SAHA is currently engaged in a protracted battle with the Department of Justice and Constitutional Development (DOJCD), to gain access to an anonymised copy of the TRC Victims Database.
This database of human rights violations under apartheid compiled in the course of the Truth and Reconciliation Commission (TRC):
"represents one of the most remarkable archival collections in the country and belongs to the nation".
In order to build on the initial work of the South African TRC through further research and analysis, SAHA hopes to be able to make this database more widely accessible by publishing it online, as has been the practice of a number of other truth commissions around the world.
SAHA first submitted a request for access to the database in terms of the Promotion of Access to Information Act (PAIA) back in 2006. In response to this initial request, the DOJCD sent correspondence to 22,000 South Africans whose personal information is stored in the database, erroneously claiming that SAHA had requested access to specific personal data, despite SAHA expressly stating that it did not want access to this personal data. SAHA's PAIA request was refused on grounds of privacy, demonstrating the DOJCD's basic lack of understanding of the PAIA request process, which is particularly worrying given that the DOJCD is supposed to be the state's lead agency in the implementation of this key piece of constitutional legislation.
In March 2009, SAHA re-submitted the request once more stating clearly that SAHA did not want access to victims' names, addresses and other identifying data. This request was also initially refused but, in response to SAHA's appeal in June 2013, the incoming Minister of Justice, Jeffrey Radebe, eventually overturned previous refusals and instructed a copy of the TRC database to be released to SAHA in September 2009.
After a long history of battles with DOJCD to obtain access to TRC records, SAHA had hoped that this decision by Minister Radebe represented a changing attitude to the right to access to information within DOJCD. However, in contravention of the Minister's instructions, the PAIA Unit of the DOJCD has failed, over three years later, to provide SAHA with a usable copy of the database.
The excuse most commonly proffered by the DOJCD for this failure, has been ‘technical difficulties' in redacting personal information from the database. SAHA, however, has secured written offers from experts involved in the design of the database to work with the DOJCD to undertake this apparently simple process. These offers have been repeatedly communicated to, and ignored by, the DOJCD. The department finally wrote to SAHA in 2012 alleging, in contradiction to all evidence to the contrary that the copy of the database provided complies with the Minister's instruction to avail the database to SAHA, that there is no additional information that can be provided, and they considered the case to be closed.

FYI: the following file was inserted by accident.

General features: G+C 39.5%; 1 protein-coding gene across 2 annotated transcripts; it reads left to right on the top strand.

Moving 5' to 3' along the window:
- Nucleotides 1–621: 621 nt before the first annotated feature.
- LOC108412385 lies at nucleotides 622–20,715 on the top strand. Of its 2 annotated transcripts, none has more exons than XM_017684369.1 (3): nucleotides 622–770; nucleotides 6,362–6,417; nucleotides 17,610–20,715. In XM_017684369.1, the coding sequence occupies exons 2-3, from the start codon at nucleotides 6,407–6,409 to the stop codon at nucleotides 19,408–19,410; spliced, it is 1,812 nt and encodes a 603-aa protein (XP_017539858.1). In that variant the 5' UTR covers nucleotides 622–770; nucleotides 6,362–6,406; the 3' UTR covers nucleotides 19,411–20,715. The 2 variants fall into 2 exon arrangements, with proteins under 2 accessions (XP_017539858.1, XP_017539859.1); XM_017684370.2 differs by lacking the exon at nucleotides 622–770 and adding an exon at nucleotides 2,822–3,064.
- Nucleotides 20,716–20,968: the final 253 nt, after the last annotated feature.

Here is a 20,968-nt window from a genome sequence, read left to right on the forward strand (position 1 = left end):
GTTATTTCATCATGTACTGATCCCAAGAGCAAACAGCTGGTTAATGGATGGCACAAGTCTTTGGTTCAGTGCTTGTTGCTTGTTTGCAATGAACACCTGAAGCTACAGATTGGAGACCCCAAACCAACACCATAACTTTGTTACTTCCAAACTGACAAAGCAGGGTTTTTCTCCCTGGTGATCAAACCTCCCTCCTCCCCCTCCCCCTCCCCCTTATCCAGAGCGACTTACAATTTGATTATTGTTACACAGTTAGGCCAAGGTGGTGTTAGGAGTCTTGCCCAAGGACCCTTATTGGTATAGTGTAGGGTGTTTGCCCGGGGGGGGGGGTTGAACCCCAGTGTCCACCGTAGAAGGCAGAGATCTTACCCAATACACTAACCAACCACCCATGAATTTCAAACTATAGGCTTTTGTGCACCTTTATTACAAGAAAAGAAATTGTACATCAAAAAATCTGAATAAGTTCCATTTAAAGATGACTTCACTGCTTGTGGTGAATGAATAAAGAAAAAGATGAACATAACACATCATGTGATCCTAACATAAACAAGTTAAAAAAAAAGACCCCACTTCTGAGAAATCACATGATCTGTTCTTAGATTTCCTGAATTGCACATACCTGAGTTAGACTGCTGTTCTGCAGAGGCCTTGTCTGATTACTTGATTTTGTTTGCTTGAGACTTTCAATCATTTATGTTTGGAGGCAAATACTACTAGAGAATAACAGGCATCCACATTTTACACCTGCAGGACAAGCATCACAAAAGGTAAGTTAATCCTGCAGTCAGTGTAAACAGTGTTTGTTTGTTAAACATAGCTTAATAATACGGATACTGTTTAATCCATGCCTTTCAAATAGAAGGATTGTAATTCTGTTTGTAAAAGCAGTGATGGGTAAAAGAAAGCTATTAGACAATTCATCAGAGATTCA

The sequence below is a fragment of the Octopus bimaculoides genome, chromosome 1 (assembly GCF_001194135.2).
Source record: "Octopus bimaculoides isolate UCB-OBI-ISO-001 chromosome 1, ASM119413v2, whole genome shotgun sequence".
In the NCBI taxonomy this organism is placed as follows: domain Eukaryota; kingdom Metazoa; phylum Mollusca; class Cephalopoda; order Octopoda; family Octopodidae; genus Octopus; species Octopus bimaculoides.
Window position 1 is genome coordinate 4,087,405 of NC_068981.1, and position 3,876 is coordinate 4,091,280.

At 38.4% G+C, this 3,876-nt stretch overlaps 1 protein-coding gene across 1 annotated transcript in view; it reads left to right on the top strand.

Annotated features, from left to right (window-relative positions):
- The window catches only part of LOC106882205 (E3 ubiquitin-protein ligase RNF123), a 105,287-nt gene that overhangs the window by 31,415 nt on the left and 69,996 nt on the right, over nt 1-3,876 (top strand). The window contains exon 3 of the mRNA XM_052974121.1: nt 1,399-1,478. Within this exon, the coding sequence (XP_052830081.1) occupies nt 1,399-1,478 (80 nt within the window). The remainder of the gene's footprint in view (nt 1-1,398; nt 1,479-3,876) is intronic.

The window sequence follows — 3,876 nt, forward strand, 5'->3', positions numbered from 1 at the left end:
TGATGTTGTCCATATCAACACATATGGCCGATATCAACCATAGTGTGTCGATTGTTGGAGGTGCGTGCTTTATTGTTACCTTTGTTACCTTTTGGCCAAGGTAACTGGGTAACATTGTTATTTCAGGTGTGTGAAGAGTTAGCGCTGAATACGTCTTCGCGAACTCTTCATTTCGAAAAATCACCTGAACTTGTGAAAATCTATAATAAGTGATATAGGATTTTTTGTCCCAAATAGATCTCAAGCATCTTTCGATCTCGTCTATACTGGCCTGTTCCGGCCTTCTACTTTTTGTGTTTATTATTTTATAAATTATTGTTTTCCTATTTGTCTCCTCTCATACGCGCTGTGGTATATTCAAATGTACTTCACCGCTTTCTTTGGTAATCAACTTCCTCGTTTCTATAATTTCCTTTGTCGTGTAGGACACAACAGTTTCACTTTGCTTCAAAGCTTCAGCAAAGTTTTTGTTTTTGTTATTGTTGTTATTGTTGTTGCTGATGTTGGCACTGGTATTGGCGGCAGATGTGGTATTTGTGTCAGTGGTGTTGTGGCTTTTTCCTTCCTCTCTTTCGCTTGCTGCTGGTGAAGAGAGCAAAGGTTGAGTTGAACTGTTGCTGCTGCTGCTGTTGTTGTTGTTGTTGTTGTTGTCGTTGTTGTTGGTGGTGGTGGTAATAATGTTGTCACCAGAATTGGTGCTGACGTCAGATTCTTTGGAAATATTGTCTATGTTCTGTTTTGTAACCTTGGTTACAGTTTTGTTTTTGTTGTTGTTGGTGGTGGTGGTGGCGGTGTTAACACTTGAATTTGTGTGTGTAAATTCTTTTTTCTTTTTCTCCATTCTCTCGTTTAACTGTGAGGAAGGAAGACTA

The TRC Victims Database represents an important part of South Africa's history, and it is saddening to witness both the lack of care demonstrated by the department in ensuring the preservation and accessibility of records in the DOJCD's custody and the persistent lack of will to cooperate fully with SAHA and to comply with their obligations to release the database in terms of PAIA.
SAHA's position remains that the PAIA request was granted in full by the Minister and therefore the database must be provided in a workable format necessary for the purpose for which it was requested. Anything short of full compliance with the request is inadequate, particularly given the availability of technical experts ready and able to extract data in a workable format.
SAHA has once again appealed to the Minister, appealing for his intervention in order to reach an amicable solution rather than enter into litigation, asking for a response to this enquiry by 19 April 2013. Having received no acknowledgement of this request, SAHA is left with no choice but to pursue this issue through the courts.
As South Africa celebrates Freedom Day, this is simply one telling example of the on-going frustrations that come with attempting to secure records from public bodies. Given the historical failure of many government departments to comply with their existing statutory requirements in terms of PAIA, it seems clear that the Secrecy Bill passed by the National Assembly this week will only strengthen government's ability to obscure and obfuscate without check, thus further undermining and limiting the hard won right of freedom of information in South Africa.
For more information about SAHA's experiences attempting to access TRC records, please see:
Pigou, P. Accessing the Records of the Truth and Reconciliation Commission. In Allan, K (ed). 2009. Paper wars: access to information in South Africa.